Two recent state courts’ determinations – one good for the seller, one not – show the continuing reach of Wayfair almost five years after the landmark Supreme Court decision regarding economic nexus.

The Massachusetts Supreme Judicial Court has reportedly upheld a state Appellate Tax Board decision in favor of an auto parts retailer who challenged efforts to retroactively collect online sales taxes.

At issue was abatement of a retroactive tax bill that the state Department of Revenue sought to collect from U.S. Auto Parts Network under a 2017 regulation.

The California-based company was assessed a $60,139 tax bill under the regulation that requires out-of-state internet retailers making at least $500,000 in Massachusetts sales over the internet, including 100 or more transactions, to register for, collect and remit sales/use tax. Prior to Wayfair, the Department did not characterize its approach as economic nexus, instead taking the position that cookies and apps in the state establish a physical presence. Massachusetts has since implemented a true economic nexus standard of $100,000 in gross sales.

The tax bill was later abated by the appellate board, but the state appealed that ruling, news reports said.

Lawyers for the company claimed the tax bill was being levied a year before the Wayfair decision and that they didn’t receive enough notice that officials were applying the high court’s ruling retroactively. The New England Legal Foundation filed a brief in support of the company’s fight and claimed that the state’s decision to retroactively tax online sales is unconstitutional and “exposes remote online retailers to a new tax liability that did not exist” prior to the 2018 U.S. Supreme Court ruling.

Massachusetts reportedly relied on “cookies” stored on a computer or smartphone by websites effectively created physical presence. State revenue officials have also told news outlets that some $200 million a year is lost to online sales. The state does ask taxpayers to self-report online spending, “but analysts say enforcement is almost nonexistent,” reports said.

In North Carolina, the state Supreme Court upheld a sales tax assessment against a Wisconsin-based printer, rejecting the taxpayer’s argument that they could not be subject to sales tax under the U.S. Supreme Court decision McLeod v. J.E. Dilworth Co.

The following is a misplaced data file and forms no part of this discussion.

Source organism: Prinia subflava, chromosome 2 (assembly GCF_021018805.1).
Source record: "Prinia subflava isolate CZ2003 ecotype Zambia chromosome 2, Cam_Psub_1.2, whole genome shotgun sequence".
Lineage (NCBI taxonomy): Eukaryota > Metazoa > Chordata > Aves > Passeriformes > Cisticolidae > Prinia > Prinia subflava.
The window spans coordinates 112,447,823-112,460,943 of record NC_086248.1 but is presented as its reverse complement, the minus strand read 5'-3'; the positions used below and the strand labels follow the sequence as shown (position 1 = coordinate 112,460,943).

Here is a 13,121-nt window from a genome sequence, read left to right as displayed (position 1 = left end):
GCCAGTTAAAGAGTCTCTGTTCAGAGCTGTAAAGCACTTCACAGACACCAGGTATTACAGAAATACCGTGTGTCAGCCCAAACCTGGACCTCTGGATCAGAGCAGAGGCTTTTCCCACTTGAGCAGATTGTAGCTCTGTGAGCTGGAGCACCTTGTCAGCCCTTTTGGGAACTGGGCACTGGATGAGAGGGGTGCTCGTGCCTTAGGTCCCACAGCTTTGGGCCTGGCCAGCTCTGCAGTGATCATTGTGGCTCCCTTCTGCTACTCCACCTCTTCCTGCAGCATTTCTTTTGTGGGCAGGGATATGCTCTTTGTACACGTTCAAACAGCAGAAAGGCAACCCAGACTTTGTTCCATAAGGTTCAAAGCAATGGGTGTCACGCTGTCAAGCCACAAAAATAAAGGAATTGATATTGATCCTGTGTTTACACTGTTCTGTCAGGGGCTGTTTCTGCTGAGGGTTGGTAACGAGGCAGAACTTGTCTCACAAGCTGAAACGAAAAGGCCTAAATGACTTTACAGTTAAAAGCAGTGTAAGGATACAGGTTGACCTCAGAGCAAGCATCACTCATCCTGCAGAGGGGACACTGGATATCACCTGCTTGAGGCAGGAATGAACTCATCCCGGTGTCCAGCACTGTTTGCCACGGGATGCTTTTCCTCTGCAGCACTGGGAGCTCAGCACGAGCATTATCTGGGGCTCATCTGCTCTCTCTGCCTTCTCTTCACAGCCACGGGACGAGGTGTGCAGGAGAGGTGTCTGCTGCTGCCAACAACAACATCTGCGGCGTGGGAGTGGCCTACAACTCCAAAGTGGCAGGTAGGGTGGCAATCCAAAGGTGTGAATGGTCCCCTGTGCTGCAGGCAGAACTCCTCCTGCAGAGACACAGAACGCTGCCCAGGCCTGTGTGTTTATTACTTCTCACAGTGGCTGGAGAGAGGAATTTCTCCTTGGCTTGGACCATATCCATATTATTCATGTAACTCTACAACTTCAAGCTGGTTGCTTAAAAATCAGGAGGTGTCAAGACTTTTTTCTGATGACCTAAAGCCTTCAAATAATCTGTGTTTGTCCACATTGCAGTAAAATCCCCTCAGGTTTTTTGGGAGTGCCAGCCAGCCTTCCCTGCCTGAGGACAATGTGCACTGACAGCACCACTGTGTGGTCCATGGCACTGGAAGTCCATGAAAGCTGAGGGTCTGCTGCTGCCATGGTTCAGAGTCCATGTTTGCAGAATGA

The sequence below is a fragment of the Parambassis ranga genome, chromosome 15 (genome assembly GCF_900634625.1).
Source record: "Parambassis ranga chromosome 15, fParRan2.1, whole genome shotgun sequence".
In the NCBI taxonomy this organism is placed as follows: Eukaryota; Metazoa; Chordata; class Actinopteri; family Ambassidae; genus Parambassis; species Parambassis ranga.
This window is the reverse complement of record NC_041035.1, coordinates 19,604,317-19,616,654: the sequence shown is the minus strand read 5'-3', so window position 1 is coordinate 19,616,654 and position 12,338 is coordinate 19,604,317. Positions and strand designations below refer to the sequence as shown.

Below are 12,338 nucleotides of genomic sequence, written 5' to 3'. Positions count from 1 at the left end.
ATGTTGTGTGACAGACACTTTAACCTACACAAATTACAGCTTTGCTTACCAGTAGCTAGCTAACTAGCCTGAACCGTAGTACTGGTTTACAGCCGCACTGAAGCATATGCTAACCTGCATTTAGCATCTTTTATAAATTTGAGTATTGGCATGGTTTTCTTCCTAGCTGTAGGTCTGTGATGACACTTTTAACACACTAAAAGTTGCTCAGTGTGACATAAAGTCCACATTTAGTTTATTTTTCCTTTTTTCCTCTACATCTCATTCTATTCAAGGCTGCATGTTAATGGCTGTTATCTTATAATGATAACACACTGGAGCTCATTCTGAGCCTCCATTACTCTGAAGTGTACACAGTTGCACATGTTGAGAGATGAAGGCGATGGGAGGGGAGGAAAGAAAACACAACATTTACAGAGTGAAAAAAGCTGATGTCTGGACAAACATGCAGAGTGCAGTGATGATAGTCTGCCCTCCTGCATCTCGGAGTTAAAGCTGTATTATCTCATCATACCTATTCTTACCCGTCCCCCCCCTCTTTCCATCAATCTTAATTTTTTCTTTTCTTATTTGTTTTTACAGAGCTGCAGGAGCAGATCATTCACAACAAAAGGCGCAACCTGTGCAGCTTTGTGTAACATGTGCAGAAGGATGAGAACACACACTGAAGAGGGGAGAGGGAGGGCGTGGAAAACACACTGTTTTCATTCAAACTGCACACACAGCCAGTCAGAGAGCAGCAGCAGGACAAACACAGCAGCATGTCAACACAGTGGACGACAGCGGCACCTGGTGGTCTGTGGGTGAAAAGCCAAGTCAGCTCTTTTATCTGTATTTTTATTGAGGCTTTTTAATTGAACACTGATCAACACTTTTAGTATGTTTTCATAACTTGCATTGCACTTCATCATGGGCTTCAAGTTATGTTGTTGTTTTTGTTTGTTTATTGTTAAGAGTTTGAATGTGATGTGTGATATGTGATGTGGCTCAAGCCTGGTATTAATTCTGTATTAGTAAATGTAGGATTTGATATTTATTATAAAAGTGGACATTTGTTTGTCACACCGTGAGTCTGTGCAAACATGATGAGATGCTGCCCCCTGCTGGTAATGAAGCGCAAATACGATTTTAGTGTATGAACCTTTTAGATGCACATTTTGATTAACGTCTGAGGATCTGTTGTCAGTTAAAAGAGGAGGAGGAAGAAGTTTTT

The 1944 ruling in McLeod created a distinction between sales tax and a use tax in interstate commerce, defining sales of goods that occurred outside of a state that were delivered into the state via common carrier as out-of-state sales that could not be subject to sales tax under the Commerce Clause. In a companion case, General Trading Co. v. State Tax Comm’n, the court clarified that a use tax could be required to be collected in similar circumstances, as the tax was on the in-state consumer’s use of the product rather than on the out-of-state sales.

The printer argued they delivered their sales from out of state to a common carrier, and because the assessment on the business was for sales tax, the assessment was invalid under McLeod.

In their decision, the NC Supreme Court compared McLeod to more recent sales and use tax cases relating to interstate commerce, including Wayfair. The court determined that both the four-prong test established in the economic nexus standard established by Wayfair and another case contradicted the 1944 rulings.

The state’s decision also clarified that, because both the state’s sales and use tax are based on the destination at which the purchaser takes ownership of the property sold, the imposition of sales rather than use tax on out of state sellers fulfilled the four-part test.

Noted the Sales Tax Institute in its report of the case, “When some states have different rates, rules, and exemptions for sales and use tax, understanding how to properly collect and remit tax when making a sale into another state can rely on taxpayer interpretations of these concepts.”

If you think your business may be impacted by sales tax developments (not to mention tax authorities’ “interpretations”), contact TaxConnex. TaxConnex provides services to become your outsourced sales tax department. Get in touch to learn more.

Robert Dumas

Written by Robert Dumas

Accountant, consultant and entrepreneur, Robert Dumas began his public accounting career on the tax staff at Arthur Young & Co., followed by a brief stint at Grant Thornton. In 1998, Robert founded Tax Partners, which became the largest sales tax compliance service bureau in the country, and later sold it to Thomson Corporation. Robert founded TaxConnex in 2006 on the principle that the sales tax industry needed more than automation to truly help clients, thus building within TaxConnex a proprietary platform and network of sales tax experts to truly take sales tax off client’s plates.